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The effect of cerebral substrate load and glucose management on cerebral dysfunction after cardiac surgery

Griffin, Steven Charles; (1995) The effect of cerebral substrate load and glucose management on cerebral dysfunction after cardiac surgery. Masters thesis (M.Surg), UCL (University College London). Green open access

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Abstract

Over the last decade there has been a general improvement in results of coronary artery bypass graft surgery. This procedure is being offered to a greater number of patients each year. It has been known for some time that subtle neuropsychological changes can occur after cardiac surgery. The aetiology of these neuropsychological changes is thought to be diffuse cerebral damage caused by multiple microemboli entering the circulation during cardiopulmonary bypass. There is evidence from animal experiments and further evidence from clinical stroke literature that hyperglycaemia during an ischaemic cerebral insult may exacerbate that injury. We set out to test the hypothesis that hyperglycaemia during cardiopulmonary bypass may be harmful. 70 patients undergoing elective coronary revascularisation were prospectively randomised into either of two bypass primes, 5% dextrose or Hartmann's solution. The groups were comparable. Neuropsychological assessment was performed before surgery and eight weeks after surgery. Glucose and lactate levels were measured in arterial blood and cerebral effluent blood. During bypass glucose concentrations rose to a mean of 26 mmol/l in the 5% dextrose group and 6 mmol/1 in the Hartmann's group. There were no deaths in either group, there were two clinically evident neurological events, both occurring in the hyperglycaemic group. We found an overall deterioration in neuropsychological performance in both groups at post operative testing compared with pre operative testing. Detailed analysis of the results showed little differences between the groups. When score changes between tests were assessed it was found that in all but one version of the tests more patients in the hyperglycaemic group deteriorated than did the normoglycaemic controls. Analysis of variance however showed no conclusive relationship between prime and neuropsychological outcome. Learning ability was possibly reduced in the hyperglycaemic group after surgery. Hyperglycaemia may be a detrimental factor in the development of post cardiac surgical intellectual dysfunction.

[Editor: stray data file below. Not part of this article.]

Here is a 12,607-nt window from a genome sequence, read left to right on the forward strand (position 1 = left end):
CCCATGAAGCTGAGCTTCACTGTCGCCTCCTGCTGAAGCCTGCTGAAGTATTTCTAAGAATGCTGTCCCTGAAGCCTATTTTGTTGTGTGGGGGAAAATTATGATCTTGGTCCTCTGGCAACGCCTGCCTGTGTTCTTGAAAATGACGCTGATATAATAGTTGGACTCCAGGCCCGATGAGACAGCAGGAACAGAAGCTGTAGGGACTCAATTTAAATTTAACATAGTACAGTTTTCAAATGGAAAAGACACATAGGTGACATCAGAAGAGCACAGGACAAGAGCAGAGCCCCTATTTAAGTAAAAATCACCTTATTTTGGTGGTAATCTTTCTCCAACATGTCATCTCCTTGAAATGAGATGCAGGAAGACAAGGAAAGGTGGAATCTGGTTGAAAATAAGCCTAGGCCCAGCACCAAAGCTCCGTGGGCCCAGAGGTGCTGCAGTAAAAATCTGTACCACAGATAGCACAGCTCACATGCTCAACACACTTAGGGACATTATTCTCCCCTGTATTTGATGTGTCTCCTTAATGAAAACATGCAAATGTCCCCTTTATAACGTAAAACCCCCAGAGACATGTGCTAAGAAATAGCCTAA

Type: Thesis (Masters)
Qualification: M.Surg
Title: The effect of cerebral substrate load and glucose management on cerebral dysfunction after cardiac surgery
Open access status: An open access version is available from UCL Discovery
Language: English
Additional information: Thesis digitised by ProQuest.
Keywords: Biological sciences; Health and environmental sciences; Hyperglycemia
URI: https://discovery.ucl.ac.uk/id/eprint/10106550
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